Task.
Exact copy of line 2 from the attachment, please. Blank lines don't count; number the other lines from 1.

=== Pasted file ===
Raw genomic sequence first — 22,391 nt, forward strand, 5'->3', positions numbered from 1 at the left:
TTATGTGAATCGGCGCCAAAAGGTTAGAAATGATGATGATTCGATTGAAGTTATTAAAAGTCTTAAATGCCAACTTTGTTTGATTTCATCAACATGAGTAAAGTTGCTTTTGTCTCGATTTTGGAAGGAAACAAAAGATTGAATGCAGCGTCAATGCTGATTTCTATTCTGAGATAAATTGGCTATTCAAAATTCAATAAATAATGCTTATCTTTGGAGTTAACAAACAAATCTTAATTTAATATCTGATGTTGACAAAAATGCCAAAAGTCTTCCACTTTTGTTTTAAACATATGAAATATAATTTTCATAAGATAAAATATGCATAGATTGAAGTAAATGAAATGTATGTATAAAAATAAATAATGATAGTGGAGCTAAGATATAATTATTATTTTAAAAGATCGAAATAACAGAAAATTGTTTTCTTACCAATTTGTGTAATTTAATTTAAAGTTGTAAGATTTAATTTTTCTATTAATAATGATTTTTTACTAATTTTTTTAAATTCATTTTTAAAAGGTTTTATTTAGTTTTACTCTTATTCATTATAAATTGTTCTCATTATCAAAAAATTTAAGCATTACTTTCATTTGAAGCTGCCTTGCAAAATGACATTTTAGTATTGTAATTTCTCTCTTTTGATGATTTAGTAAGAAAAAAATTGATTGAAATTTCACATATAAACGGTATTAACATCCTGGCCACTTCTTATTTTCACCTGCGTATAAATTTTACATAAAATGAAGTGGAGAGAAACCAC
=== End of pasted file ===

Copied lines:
TTATGTGAATCGGCGCCAAAAGGTTAGAAATGATGATGATTCGATTGAAGTTATTAAAAGTCTTAAATGCCAACTTTGTTTGATTTCATCAACATGAGTAAAGTTGCTTTTGTCTCGATTTTGGAAGGAAACAAAAGATTGAATGCAGCGTCAATGCTGATTTCTATTCTGAGATAAATTGGCTATTCAAAATTCAATAAATAATGCTTATCTTTGGAGTTAACAAACAAATCTTAATTTAATATCTGATGTTGACAAAAATGCCAAAAGTCTTCCACTTTTGTTTTAAACATATGAAATATAATTTTCATAAGATAAAATATGCATAGATTGAAGTAAATGAAATGTATGTATAAAAATAAATAATGATAGTGGAGCTAAGATATAATTATTATTTTAAAAGATCGAAATAACAGAAAATTGTTTTCTTACCAATTTGTGTAATTTAATTTAAAGTTGTAAGATTTAATTTTTCTATTAATAATGATTTTTTACTAATTTTTTTAAATTCATTTTTAAAAGGTTTTATTTAGTTTTACTCTTATTCATTATAAATTGTTCTCATTATCAAAAAATTTAAGCATTACTTTCATTTGAAGCTGCCTTGCAAAATGACATTTTAGTATTGTAATTTCTCTCTTTTGATGATTTAGTAAGAAAAAAATTGATTGAAATTTCACATATAAACGGTATTAACATCCTGGCCACTTCTTATTTTCACCTGCGTATAAATTTTACATAAAATGAAGTGGAGAGAAACCAC